In his annual pre-Super Bowl press conference, NFL Commissioner Roger Goodell attributed the season's record conference championship game viewership to "the great competition," but added: "Having the Taylor Swift effect is also a positive."

"I would say that's probably an understatement for the NFL because what she has done is something that nobody else has done, which is bring a different demographic to watching the games," said Mark Jenson, a former advertising and marketing professional and a senior lecturer at the Hubbard School of Journalism and Mass Communication.

The marriage of the Taylor Swift and NFL brands is like a major corporate merger but with broader public interest, said Jen Hellman, president and CEO at public relations firm Goff Public. What Swift brings to the table, she said, is a strong reputation and the kind of authenticity public relations professionals strive to showcase even at a highly orchestrated event like the Super Bowl.

Still, the league has to be careful not to jeopardize the integrity of the game or favor Kelce instead of other players, Hellman said. In the lead-up to Sunday, there was speculation Kelce might propose to Swift at the game, which Hellman said she thought "would be a bad idea." It's not unheard of, though. Twins shortstop Carlos Correa proposed to his now-wife Daniella during a postgame interview on the field after he won the World Series with the Astros in 2017.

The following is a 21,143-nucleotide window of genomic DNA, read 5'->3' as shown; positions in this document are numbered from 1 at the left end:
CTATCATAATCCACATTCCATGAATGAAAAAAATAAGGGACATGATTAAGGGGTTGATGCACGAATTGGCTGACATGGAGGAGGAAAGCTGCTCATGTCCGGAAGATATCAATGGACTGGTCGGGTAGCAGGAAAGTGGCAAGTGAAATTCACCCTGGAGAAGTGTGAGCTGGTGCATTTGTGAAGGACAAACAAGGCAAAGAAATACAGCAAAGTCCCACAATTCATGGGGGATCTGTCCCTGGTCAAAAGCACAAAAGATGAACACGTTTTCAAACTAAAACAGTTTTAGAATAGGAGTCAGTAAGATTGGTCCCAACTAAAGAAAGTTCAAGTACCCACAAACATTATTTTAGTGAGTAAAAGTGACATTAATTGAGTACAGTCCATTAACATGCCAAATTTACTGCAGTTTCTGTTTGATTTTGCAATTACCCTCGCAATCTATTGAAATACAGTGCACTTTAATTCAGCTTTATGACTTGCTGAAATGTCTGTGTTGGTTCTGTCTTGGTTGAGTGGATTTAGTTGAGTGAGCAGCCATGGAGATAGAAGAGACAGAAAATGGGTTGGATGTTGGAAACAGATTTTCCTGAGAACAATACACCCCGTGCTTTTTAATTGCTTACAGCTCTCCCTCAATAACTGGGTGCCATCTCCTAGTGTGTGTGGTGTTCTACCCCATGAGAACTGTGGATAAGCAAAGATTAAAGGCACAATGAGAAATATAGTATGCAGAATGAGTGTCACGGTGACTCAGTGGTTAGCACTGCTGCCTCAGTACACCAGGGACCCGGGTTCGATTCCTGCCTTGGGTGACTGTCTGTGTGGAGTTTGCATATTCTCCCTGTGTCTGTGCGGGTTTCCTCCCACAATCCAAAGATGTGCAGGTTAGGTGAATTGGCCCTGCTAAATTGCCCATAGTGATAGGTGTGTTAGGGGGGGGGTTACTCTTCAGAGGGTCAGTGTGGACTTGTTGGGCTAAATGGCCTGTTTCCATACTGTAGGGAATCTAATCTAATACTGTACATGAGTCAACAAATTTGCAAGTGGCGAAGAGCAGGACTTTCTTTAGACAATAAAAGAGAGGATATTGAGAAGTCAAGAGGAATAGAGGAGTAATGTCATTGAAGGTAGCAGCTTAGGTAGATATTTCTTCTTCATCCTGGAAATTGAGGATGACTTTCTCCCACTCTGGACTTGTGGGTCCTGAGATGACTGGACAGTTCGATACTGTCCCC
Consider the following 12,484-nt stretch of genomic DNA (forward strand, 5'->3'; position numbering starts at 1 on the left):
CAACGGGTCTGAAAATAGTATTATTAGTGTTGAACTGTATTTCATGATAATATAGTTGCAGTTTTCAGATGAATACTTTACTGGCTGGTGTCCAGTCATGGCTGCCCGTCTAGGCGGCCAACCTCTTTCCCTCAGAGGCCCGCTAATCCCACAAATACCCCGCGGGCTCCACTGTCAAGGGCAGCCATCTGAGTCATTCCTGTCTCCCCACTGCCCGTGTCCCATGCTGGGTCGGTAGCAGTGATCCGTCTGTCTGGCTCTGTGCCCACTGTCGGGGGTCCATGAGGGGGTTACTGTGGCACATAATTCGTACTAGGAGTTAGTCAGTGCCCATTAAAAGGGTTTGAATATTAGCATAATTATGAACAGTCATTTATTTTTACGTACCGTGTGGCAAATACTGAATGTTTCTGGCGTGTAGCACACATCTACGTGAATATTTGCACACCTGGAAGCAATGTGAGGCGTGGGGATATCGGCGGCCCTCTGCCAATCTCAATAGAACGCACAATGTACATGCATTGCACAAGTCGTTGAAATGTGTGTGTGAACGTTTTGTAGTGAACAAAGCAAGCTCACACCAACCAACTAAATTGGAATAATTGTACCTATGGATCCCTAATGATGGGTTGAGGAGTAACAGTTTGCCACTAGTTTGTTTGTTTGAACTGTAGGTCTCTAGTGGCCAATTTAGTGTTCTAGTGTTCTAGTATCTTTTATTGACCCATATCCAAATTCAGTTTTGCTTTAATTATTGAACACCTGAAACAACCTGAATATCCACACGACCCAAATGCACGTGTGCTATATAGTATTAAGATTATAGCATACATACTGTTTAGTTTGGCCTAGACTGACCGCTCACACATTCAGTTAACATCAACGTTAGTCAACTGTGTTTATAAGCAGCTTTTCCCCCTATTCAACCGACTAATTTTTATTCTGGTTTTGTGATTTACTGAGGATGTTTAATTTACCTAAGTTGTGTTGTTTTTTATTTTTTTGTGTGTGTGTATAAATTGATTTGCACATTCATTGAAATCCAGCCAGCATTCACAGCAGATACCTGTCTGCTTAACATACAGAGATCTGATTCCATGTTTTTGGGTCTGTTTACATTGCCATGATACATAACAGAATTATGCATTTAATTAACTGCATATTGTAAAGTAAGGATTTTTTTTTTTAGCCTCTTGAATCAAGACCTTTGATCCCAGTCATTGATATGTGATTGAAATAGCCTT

"Yes, there's a lot of celebrities around at the Super Bowl, and that's part of what makes it fun," Hellman said, "but at the end of the day, here are two excellent teams coming together who have worked really hard to get to this place, and I think that would probably be more of a distraction than most NFL fans could probably stomach."

It's not clear if Swift's brand has benefited from the merger to the degree the league has. Part of that is the comparison is hard to make between Swift's about $1 billion net worth as an individual to the NFL's more than $150 billion value as a 32-team league. But part is also because of the backlash her game appearances have drawn from a small but loud group of arguably sexist NFL fans, said Misty Heggeness, an associate professor of public affairs and economics at the University of Kansas and author of the book "Swiftynomics: Women in Today's Economy."

"None of that is new. None of that is surprising. It's the behavior that we as a society engage in when somebody who's not in the majority starts to reach majority status," Heggeness said. "In this case, we live in a society that, outside of our homes, was a society built for men."

Still, she said, it's worth noting how men in the NFL — from Kelce to Chiefs coach Andy Reid to Goodell — have come to Swift's defense publicly.

"I don't know what will end up happening as this tornado of Taylor Swift and Travis Kelce grows and grows, and when we reach the saturation point, who knows?" Heggeness said. "But I do feel hopeful that she will, as an extremely talented entertainer, be able to come out of all of this noise still intact because she's got a lot of really good people around her who are willing to speak up amid the nonsense."